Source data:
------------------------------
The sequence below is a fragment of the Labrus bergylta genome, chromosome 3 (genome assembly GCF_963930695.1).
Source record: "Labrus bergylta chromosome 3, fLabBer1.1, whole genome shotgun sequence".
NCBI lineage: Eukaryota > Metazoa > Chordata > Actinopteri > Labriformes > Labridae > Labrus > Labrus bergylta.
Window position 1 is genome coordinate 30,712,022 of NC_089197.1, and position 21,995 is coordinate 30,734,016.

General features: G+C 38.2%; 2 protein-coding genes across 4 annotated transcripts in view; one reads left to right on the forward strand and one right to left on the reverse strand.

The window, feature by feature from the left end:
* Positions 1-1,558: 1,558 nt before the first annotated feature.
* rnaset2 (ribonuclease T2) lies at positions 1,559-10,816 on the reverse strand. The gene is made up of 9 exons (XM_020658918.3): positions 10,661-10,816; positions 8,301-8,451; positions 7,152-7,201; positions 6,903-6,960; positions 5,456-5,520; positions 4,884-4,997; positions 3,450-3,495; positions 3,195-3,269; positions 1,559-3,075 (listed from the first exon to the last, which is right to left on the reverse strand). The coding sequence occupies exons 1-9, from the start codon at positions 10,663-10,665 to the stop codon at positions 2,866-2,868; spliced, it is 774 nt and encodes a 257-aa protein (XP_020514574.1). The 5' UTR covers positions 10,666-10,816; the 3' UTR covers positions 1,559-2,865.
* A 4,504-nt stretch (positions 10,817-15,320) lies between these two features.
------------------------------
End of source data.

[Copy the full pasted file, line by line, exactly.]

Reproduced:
The sequence below is a fragment of the Labrus bergylta genome, chromosome 3 (genome assembly GCF_963930695.1).
Source record: "Labrus bergylta chromosome 3, fLabBer1.1, whole genome shotgun sequence".
NCBI lineage: Eukaryota > Metazoa > Chordata > Actinopteri > Labriformes > Labridae > Labrus > Labrus bergylta.
Window position 1 is genome coordinate 30,712,022 of NC_089197.1, and position 21,995 is coordinate 30,734,016.

General features: G+C 38.2%; 2 protein-coding genes across 4 annotated transcripts in view; one reads left to right on the forward strand and one right to left on the reverse strand.

The window, feature by feature from the left end:
* Positions 1-1,558: 1,558 nt before the first annotated feature.
* rnaset2 (ribonuclease T2) lies at positions 1,559-10,816 on the reverse strand. The gene is made up of 9 exons (XM_020658918.3): positions 10,661-10,816; positions 8,301-8,451; positions 7,152-7,201; positions 6,903-6,960; positions 5,456-5,520; positions 4,884-4,997; positions 3,450-3,495; positions 3,195-3,269; positions 1,559-3,075 (listed from the first exon to the last, which is right to left on the reverse strand). The coding sequence occupies exons 1-9, from the start codon at positions 10,663-10,665 to the stop codon at positions 2,866-2,868; spliced, it is 774 nt and encodes a 257-aa protein (XP_020514574.1). The 5' UTR covers positions 10,666-10,816; the 3' UTR covers positions 1,559-2,865.
* A 4,504-nt stretch (positions 10,817-15,320) lies between these two features.